My maternal grandmother, who came from the old country, tried to teach me all the needle skills every housewife had to know: sewing, darning, crochet, and embroidery. I deeply regret to say that none of the training took. Except for embroidery. I loved it and embroidered all kinds of things: pillowcases and my clothes and handkerchiefs and any bit of cloth I could make pictures in silk thread on. But then other occupations needing my hands--like writing--occupied more and more of my time. I haven't embroidered in years, except in fiction, and I miss my silks and my needles and hoops.
So I was enthralled by the embroidery I saw at Colonial Williamsburg. They embroidered everything, we were told, from head to toe, hat to shoes.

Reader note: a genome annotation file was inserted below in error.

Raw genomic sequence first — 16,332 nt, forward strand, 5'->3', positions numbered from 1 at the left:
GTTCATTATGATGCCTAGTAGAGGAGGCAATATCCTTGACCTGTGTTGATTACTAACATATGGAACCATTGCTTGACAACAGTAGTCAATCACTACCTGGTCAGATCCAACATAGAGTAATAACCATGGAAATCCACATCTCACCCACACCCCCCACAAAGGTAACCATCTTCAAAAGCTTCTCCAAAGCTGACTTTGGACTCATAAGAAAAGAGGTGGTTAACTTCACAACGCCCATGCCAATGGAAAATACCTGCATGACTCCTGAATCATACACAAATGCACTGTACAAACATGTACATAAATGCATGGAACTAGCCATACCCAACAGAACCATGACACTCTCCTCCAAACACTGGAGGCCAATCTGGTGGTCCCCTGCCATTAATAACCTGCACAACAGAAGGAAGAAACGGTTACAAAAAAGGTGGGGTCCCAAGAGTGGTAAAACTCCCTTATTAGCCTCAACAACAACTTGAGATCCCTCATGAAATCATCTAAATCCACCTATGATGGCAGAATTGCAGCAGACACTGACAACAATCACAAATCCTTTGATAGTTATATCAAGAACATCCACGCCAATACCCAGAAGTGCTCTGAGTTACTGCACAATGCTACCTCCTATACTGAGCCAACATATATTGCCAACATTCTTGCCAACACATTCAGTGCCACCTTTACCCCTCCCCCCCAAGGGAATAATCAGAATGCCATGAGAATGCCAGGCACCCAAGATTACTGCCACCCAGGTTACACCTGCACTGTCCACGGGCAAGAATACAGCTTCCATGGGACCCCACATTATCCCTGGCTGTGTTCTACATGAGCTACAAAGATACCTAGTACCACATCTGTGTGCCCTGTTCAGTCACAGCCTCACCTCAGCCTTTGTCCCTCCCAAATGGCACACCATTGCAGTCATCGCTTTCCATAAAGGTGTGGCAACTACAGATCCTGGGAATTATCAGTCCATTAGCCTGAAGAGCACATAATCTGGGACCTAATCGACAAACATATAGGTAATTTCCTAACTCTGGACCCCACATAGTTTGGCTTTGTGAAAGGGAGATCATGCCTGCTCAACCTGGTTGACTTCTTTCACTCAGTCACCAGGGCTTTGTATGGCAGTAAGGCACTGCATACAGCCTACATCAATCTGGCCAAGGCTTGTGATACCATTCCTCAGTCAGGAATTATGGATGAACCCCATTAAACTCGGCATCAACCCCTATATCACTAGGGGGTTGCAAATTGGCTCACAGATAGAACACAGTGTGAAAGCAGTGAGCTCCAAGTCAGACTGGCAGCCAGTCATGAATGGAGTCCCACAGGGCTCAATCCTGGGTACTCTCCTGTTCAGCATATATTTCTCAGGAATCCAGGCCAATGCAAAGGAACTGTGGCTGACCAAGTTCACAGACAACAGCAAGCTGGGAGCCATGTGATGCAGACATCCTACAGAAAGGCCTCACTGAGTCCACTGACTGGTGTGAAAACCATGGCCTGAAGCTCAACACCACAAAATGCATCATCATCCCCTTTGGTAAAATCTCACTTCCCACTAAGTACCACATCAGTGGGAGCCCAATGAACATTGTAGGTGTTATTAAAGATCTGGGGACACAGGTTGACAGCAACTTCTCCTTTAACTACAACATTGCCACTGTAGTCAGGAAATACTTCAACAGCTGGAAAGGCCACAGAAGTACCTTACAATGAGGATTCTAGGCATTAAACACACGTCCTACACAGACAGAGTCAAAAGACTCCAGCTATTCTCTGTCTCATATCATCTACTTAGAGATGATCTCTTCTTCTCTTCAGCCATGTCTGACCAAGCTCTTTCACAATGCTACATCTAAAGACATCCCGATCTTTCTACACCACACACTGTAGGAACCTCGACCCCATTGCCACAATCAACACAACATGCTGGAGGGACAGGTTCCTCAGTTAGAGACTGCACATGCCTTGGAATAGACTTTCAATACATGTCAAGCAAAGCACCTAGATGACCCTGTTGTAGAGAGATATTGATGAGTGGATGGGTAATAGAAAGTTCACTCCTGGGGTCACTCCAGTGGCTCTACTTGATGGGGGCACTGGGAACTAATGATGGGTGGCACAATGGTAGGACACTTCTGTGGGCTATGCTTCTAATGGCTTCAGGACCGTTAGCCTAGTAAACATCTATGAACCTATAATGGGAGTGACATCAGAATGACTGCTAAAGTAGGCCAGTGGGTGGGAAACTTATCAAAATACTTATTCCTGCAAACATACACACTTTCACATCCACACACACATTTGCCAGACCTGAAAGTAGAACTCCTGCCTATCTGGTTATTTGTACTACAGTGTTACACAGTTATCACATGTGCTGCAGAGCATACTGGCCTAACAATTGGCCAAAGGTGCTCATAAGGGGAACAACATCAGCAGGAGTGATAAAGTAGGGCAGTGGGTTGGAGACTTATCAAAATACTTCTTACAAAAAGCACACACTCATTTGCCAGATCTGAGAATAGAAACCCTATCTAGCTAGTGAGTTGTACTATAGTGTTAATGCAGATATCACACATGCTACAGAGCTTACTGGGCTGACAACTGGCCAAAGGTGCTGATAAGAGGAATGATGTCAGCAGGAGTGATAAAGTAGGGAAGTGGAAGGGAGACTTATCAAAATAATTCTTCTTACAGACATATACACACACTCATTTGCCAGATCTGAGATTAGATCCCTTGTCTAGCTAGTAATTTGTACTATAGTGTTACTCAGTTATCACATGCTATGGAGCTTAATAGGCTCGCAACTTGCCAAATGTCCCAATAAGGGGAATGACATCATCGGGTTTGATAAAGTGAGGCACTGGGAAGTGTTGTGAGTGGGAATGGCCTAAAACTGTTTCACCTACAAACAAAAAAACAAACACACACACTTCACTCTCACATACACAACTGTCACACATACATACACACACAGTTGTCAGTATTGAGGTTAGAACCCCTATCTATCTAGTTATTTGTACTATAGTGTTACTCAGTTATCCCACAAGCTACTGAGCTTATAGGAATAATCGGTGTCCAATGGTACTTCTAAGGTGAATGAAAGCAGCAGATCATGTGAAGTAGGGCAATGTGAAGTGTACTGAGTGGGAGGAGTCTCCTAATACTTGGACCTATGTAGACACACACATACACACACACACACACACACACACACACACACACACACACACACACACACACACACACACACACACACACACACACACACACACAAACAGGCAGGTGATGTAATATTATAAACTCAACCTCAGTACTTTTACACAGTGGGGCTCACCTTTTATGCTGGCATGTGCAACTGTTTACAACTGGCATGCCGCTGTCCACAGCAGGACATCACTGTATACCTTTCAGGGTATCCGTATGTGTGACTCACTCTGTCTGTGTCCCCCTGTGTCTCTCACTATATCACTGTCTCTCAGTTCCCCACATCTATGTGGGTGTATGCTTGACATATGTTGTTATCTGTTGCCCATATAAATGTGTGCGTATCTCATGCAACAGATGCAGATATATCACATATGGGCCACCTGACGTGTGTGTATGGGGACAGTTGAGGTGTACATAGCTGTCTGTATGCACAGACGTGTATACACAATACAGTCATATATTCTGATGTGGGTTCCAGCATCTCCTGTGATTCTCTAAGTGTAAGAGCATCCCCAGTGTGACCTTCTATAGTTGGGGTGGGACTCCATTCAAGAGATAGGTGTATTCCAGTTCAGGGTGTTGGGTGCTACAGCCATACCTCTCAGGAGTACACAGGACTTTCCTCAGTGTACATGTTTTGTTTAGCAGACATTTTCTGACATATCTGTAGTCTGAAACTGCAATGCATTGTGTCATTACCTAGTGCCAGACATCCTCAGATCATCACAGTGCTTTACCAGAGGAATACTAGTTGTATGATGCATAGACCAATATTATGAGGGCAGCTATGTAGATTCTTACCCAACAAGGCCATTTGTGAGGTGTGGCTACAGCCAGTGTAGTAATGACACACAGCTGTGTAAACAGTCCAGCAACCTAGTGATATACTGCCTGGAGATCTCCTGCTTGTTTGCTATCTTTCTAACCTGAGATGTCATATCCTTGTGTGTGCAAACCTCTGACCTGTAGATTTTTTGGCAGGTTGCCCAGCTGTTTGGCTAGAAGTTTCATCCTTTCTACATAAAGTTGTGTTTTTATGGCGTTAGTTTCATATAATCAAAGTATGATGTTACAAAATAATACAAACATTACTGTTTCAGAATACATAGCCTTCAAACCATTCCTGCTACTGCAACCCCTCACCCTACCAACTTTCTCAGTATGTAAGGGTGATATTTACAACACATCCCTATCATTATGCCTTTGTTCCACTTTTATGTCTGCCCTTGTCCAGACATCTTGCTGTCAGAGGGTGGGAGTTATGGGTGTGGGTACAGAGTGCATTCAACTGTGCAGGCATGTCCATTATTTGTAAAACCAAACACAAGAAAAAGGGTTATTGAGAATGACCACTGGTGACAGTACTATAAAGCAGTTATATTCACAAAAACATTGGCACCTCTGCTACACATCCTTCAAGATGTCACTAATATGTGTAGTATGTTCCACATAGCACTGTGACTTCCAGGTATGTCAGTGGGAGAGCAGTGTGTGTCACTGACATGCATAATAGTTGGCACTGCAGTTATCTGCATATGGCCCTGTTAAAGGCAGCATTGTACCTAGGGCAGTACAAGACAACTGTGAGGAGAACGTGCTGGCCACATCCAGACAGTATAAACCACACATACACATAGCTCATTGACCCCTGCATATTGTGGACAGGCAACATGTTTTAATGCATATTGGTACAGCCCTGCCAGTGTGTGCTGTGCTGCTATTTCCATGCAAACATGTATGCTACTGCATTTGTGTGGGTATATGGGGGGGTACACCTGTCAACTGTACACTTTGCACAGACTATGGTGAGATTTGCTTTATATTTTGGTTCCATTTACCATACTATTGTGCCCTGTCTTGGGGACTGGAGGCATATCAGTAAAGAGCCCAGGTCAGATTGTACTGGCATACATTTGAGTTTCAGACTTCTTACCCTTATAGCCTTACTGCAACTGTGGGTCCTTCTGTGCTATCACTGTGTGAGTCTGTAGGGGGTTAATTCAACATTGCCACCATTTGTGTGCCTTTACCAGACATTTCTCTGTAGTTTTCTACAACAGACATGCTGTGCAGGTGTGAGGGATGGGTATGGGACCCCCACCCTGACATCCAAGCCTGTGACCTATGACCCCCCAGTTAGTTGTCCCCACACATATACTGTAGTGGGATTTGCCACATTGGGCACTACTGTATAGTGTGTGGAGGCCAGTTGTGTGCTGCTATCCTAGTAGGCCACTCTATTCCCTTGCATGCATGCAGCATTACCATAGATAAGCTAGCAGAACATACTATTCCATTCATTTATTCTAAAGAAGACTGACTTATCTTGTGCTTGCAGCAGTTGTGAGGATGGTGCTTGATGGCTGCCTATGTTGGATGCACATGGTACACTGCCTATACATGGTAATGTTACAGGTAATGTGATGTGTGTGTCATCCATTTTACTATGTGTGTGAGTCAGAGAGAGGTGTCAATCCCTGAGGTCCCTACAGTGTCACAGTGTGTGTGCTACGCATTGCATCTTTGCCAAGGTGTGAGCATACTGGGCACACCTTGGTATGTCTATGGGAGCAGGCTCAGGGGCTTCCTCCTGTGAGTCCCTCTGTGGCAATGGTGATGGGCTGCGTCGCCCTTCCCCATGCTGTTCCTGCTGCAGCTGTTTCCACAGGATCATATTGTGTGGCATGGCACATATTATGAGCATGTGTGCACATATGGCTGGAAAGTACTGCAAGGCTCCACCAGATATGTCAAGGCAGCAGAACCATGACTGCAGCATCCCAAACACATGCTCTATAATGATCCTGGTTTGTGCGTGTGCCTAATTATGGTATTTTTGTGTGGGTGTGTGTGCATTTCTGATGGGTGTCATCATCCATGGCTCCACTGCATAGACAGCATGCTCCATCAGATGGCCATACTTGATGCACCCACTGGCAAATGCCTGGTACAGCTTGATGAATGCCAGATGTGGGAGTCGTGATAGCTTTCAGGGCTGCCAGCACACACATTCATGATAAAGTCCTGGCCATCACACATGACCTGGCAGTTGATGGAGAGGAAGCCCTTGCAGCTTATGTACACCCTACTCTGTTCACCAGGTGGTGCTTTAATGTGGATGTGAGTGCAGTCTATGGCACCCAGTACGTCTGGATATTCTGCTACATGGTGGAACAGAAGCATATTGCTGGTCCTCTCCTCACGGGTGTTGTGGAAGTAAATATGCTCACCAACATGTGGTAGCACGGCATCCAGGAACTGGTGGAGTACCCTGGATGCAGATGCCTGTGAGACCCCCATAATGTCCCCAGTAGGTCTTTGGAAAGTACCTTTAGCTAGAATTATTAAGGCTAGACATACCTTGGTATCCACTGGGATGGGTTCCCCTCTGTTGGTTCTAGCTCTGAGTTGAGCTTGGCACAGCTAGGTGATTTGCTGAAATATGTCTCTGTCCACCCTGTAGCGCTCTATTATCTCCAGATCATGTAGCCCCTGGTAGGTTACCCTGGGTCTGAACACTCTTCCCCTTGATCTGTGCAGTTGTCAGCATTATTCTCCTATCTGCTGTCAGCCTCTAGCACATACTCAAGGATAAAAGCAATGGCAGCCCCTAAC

The silk work bag above is a beautiful example. As Susan mentioned in the comments to my post about riding habits, one rarely sees the ladies of CW without their work bags. When they sat waiting for an event, or talking to their friends, they were usually doing some sort of needlework. Susan theorizes that the work bag served a function similar to the cell phone: It makes a girl look like she’s got something to do, especially when she’s alone.
There’s a big difference in how we use history. But we’re equally nuts about it. To us, the everyday details of life in the past are things to talk about, ponder, make fun of -- much in the way normal people talk about their favorite reality show.
We talk about who’s wearing what and who’s sleeping with whom. We try to sort out rumor or myth from fact. We thought there must be at least three other people out there who think history’s fascinating and fun, too. This blog is for them.